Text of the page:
• Build or craft a game board. It should be clear enough so it illustrates all the different stages. The board will be placed in a common space so that everyone can follow the progress together, for example on an empty wall in the cafeteria, a monitored hallway or such place. Pitstops in the board could be the stages in the game:

1. Preparations
2. Official kick-off
3. Brainstorming
4. Elimination round with the class
5. Elimination round with the teachers
6. Elimination round with the parents
7. Presentation for the boars

Kick-off
In a school assembly, the principal should hold a launch speech and start the game. The speech should include when and where the winners will be announced and what the prize is. This motivates the students to participate.

The function should include a moment to present the game board to the students. You should mention where the board will be held so they can go and see the stages and schedules unfold.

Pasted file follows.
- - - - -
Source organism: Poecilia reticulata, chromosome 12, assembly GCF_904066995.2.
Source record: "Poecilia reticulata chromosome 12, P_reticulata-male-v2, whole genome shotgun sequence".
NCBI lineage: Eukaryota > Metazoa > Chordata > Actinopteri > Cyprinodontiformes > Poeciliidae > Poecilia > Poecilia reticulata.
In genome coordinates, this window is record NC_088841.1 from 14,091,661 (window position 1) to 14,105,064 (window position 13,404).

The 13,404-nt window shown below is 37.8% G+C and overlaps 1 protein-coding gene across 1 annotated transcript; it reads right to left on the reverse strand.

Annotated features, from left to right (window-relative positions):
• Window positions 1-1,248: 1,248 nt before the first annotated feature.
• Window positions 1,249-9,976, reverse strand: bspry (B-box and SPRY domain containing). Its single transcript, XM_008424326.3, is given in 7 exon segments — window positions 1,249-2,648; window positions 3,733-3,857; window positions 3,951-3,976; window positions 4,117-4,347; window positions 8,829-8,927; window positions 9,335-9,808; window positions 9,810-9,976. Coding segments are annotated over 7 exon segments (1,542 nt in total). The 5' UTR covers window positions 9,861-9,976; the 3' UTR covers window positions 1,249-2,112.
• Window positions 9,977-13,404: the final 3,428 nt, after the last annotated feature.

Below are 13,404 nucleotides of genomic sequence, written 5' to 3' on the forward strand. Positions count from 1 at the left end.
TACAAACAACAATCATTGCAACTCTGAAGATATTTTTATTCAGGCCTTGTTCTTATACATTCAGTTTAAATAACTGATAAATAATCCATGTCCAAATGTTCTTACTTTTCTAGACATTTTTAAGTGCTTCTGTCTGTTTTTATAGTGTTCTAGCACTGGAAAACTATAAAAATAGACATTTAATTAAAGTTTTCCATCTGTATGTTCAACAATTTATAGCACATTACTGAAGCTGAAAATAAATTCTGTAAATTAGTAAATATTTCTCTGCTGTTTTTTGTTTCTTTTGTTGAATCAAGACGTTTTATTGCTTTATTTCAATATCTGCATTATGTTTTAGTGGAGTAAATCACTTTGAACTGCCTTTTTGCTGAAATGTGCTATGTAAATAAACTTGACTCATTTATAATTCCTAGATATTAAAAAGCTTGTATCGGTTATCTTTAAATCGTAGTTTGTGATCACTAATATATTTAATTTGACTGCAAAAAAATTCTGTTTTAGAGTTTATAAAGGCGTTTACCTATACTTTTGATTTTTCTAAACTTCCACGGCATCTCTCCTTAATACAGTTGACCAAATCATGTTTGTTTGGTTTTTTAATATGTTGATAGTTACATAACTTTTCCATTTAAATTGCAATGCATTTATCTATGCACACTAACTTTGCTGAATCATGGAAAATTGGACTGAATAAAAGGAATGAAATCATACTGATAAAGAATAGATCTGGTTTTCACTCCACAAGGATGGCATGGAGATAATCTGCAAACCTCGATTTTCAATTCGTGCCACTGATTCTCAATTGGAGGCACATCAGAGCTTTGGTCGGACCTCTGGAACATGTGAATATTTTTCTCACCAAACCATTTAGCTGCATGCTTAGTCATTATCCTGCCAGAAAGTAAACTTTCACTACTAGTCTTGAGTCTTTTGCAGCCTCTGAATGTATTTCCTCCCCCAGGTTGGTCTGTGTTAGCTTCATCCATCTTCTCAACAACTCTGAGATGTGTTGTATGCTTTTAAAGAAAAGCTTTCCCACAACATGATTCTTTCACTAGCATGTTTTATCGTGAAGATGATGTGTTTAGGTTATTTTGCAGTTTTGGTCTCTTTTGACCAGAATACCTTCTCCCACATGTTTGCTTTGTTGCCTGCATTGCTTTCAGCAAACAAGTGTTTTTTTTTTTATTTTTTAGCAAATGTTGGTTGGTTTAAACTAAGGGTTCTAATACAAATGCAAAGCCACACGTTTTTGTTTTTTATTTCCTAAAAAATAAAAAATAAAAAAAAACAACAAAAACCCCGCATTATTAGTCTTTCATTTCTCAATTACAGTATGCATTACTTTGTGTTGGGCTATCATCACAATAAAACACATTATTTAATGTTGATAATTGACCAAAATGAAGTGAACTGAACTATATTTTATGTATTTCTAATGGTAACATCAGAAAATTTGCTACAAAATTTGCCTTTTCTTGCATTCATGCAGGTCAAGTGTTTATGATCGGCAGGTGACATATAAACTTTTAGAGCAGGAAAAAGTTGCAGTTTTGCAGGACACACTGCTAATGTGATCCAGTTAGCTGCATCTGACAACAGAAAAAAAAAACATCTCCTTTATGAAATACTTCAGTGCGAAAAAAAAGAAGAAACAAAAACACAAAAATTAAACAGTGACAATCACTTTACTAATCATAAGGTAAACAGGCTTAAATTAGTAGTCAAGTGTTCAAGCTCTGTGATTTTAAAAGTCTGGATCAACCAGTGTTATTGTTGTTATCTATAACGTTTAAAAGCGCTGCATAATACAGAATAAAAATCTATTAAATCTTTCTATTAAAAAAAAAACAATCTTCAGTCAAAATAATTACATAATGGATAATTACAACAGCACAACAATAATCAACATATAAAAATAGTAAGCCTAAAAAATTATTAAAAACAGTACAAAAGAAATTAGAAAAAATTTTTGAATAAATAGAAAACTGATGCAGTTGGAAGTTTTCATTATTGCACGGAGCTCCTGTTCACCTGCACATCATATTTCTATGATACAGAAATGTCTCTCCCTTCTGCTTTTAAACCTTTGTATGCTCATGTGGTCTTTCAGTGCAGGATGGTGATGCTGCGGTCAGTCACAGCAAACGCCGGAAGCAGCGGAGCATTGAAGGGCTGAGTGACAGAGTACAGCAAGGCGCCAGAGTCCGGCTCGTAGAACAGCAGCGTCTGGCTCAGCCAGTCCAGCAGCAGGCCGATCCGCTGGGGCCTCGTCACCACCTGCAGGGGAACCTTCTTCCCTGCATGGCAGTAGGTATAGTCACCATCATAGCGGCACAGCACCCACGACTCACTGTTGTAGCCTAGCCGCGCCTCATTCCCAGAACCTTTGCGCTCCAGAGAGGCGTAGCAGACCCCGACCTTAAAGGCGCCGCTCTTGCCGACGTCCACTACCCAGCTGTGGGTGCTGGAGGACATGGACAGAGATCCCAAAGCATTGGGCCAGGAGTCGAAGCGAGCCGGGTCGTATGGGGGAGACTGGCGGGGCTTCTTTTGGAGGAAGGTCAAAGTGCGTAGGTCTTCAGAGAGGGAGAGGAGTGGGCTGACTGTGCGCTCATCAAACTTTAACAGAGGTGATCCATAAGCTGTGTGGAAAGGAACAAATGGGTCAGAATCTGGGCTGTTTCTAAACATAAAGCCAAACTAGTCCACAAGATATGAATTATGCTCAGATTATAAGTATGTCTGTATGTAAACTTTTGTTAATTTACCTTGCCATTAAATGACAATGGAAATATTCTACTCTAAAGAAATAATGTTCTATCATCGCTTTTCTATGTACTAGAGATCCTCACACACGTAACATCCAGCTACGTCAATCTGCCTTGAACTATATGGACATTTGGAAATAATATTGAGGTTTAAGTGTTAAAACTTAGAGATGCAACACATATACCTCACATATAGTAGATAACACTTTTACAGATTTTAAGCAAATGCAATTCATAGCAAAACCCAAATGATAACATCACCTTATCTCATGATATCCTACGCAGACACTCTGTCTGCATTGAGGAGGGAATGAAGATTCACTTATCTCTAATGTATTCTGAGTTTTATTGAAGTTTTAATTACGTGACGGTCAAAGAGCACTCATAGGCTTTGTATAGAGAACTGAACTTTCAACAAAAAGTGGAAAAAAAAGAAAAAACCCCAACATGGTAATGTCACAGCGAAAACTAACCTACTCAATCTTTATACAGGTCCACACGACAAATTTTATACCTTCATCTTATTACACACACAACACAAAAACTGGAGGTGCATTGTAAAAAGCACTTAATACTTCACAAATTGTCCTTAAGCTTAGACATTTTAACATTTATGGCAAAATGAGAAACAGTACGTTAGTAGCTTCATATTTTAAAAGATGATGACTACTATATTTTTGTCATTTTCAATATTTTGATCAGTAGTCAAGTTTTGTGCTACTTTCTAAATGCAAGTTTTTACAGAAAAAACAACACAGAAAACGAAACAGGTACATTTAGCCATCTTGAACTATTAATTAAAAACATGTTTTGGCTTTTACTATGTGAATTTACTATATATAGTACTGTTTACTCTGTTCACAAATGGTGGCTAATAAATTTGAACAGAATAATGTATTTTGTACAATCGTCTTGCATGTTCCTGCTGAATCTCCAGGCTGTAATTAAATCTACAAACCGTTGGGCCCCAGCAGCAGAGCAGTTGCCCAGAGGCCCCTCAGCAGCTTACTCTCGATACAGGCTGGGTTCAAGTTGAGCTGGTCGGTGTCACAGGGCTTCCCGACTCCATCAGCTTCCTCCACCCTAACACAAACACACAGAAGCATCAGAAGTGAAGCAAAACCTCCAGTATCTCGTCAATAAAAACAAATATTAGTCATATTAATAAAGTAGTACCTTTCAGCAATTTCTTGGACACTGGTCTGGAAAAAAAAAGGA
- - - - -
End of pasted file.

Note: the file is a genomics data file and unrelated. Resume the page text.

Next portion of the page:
Finally, introduce the teacher coordinators. They are available for any questions students may have.

Brainstorming in class
The lesson is approximately 45 minutes.

The student representatives take their idea boxes to their classroom. They then hold the motivational speech created with the teacher coordinator to instruct others. The students should understand what the idea notes are for and what they should write on them after the presentation.

The idea box can be in the classroom for a week, for example, so everyone has time to think of an idea. Every student has one idea note that they put in the box.

Organizing the notes